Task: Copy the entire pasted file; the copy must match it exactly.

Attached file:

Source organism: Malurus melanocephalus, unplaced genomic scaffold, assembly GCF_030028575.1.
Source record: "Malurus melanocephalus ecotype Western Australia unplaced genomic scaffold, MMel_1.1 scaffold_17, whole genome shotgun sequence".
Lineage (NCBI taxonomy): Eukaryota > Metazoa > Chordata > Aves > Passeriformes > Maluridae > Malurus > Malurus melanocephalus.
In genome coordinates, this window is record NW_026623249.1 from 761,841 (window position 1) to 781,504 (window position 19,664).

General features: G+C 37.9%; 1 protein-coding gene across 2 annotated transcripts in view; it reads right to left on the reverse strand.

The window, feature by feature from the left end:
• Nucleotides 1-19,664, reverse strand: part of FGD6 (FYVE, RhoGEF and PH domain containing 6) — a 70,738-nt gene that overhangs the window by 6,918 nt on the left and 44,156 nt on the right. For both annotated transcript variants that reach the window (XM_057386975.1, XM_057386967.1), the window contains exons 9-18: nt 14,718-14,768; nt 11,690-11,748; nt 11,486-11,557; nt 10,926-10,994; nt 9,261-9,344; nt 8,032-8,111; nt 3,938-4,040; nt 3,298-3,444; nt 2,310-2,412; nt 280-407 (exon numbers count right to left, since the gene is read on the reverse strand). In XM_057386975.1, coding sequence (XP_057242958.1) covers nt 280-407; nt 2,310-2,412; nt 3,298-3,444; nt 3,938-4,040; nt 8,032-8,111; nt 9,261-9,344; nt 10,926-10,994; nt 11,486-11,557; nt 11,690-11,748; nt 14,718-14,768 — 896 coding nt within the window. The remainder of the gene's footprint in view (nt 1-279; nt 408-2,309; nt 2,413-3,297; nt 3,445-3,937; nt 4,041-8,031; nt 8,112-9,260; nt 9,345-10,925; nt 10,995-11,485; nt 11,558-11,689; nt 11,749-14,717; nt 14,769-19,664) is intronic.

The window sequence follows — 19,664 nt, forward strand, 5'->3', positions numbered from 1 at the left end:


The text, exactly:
Source organism: Malurus melanocephalus, unplaced genomic scaffold, assembly GCF_030028575.1.
Source record: "Malurus melanocephalus ecotype Western Australia unplaced genomic scaffold, MMel_1.1 scaffold_17, whole genome shotgun sequence".
Lineage (NCBI taxonomy): Eukaryota > Metazoa > Chordata > Aves > Passeriformes > Maluridae > Malurus > Malurus melanocephalus.
In genome coordinates, this window is record NW_026623249.1 from 761,841 (window position 1) to 781,504 (window position 19,664).

General features: G+C 37.9%; 1 protein-coding gene across 2 annotated transcripts in view; it reads right to left on the reverse strand.

The window, feature by feature from the left end:
• Nucleotides 1-19,664, reverse strand: part of FGD6 (FYVE, RhoGEF and PH domain containing 6) — a 70,738-nt gene that overhangs the window by 6,918 nt on the left and 44,156 nt on the right. For both annotated transcript variants that reach the window (XM_057386975.1, XM_057386967.1), the window contains exons 9-18: nt 14,718-14,768; nt 11,690-11,748; nt 11,486-11,557; nt 10,926-10,994; nt 9,261-9,344; nt 8,032-8,111; nt 3,938-4,040; nt 3,298-3,444; nt 2,310-2,412; nt 280-407 (exon numbers count right to left, since the gene is read on the reverse strand). In XM_057386975.1, coding sequence (XP_057242958.1) covers nt 280-407; nt 2,310-2,412; nt 3,298-3,444; nt 3,938-4,040; nt 8,032-8,111; nt 9,261-9,344; nt 10,926-10,994; nt 11,486-11,557; nt 11,690-11,748; nt 14,718-14,768 — 896 coding nt within the window. The remainder of the gene's footprint in view (nt 1-279; nt 408-2,309; nt 2,413-3,297; nt 3,445-3,937; nt 4,041-8,031; nt 8,112-9,260; nt 9,345-10,925; nt 10,995-11,485; nt 11,558-11,689; nt 11,749-14,717; nt 14,769-19,664) is intronic.

The window sequence follows — 19,664 nt, forward strand, 5'->3', positions numbered from 1 at the left end: